Dividing up Languages
Linguists divide up the world’s languages into families. Above is a map showing the world’s top ten language families and below is a table showing their subgroups. I ranked the top 10 languages by the number of present speakers as of November 2013. My data was taken from Ethnologue and map from wiki. Looking at Ethnologue: here are the language families (there are dozens) and here are the number of speakers. The map and table shows the name of the family, the percent of world speakers for whom it is their native tongue and then the number of individual languages in that group.
Jumping Language Families
Trust me, for any of you who can speak fluently more than one language fluently, you have never studied a “foreign” language, until as an adult, you have learned a language outside of your mother language’s family group. For instance, my mother language is English. I first studied German, then dabbled with Greek, then learned to speak/read/write Hindi & Urdu. At that time, I thought my language skills were pretty broad. But all those languages are Indo-European. And when I landed in Japan, I quickly found out what “Language Family” meant. In Japanese I had to twist my linguist brain into completely new knots.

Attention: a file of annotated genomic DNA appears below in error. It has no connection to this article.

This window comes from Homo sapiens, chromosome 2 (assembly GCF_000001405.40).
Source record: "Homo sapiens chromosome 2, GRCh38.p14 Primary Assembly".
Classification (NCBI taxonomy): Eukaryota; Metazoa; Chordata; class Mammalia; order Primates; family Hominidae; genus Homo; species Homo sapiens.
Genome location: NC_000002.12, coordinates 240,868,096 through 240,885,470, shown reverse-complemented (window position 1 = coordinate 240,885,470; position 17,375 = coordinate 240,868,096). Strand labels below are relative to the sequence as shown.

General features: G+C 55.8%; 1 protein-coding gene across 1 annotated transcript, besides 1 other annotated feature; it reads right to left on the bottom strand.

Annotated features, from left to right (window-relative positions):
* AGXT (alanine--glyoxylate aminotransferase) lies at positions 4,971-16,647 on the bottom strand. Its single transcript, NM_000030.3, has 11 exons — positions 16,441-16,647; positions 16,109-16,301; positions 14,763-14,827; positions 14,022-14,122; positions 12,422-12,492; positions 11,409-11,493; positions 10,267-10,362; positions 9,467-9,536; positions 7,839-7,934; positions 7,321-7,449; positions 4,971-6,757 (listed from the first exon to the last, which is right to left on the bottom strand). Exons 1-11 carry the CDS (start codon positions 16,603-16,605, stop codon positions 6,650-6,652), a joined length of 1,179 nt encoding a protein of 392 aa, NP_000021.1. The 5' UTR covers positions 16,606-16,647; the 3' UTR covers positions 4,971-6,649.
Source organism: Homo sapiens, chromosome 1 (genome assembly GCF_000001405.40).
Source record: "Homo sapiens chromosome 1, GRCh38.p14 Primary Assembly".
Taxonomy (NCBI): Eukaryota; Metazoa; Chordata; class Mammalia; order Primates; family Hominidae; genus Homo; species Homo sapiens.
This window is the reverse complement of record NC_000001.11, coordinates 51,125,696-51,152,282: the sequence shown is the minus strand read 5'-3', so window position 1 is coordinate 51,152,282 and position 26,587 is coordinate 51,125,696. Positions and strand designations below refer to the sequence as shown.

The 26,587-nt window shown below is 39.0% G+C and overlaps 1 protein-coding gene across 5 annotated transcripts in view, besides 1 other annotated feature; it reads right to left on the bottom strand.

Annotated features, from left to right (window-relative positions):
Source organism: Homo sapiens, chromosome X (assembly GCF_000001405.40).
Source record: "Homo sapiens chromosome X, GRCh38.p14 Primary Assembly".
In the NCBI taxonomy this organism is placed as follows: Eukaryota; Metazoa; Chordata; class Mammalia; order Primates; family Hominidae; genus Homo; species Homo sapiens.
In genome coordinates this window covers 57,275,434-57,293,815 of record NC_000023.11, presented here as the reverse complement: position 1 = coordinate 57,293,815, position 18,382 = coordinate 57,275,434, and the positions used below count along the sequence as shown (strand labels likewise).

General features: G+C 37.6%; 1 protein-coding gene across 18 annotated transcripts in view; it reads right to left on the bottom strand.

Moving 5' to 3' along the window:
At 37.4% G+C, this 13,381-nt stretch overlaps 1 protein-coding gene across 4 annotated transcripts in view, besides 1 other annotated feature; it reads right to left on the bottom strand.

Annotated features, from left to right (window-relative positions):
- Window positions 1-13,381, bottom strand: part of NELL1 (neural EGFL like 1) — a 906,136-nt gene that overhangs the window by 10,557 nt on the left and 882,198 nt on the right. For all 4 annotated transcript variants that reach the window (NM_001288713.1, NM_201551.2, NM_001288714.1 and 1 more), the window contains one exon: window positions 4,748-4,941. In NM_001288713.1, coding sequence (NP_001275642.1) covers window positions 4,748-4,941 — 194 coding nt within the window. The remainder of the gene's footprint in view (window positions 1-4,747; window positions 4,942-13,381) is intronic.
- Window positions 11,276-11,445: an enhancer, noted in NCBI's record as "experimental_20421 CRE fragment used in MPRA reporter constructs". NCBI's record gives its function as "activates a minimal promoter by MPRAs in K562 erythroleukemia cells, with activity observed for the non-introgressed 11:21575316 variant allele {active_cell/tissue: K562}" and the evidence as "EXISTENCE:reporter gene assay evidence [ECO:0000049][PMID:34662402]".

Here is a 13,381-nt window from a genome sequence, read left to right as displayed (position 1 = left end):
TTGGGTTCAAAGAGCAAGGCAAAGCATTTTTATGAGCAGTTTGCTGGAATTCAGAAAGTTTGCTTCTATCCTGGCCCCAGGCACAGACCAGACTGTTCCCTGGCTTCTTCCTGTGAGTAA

Choosing the Top Ten
I arbitrarily chose the top 10 languages and arbitrarily chose what qualified as “top” by the number of speakers (not land covered). If my arbitrary choices excluded your favorite language or seems to minimize it, then
tough luck I’m sorry. Also, for sake of size, I left the Americas off the map because the only top 10 language family there is Indo-European. Remember, as of today there are 7,105 living languages — hard to include them all.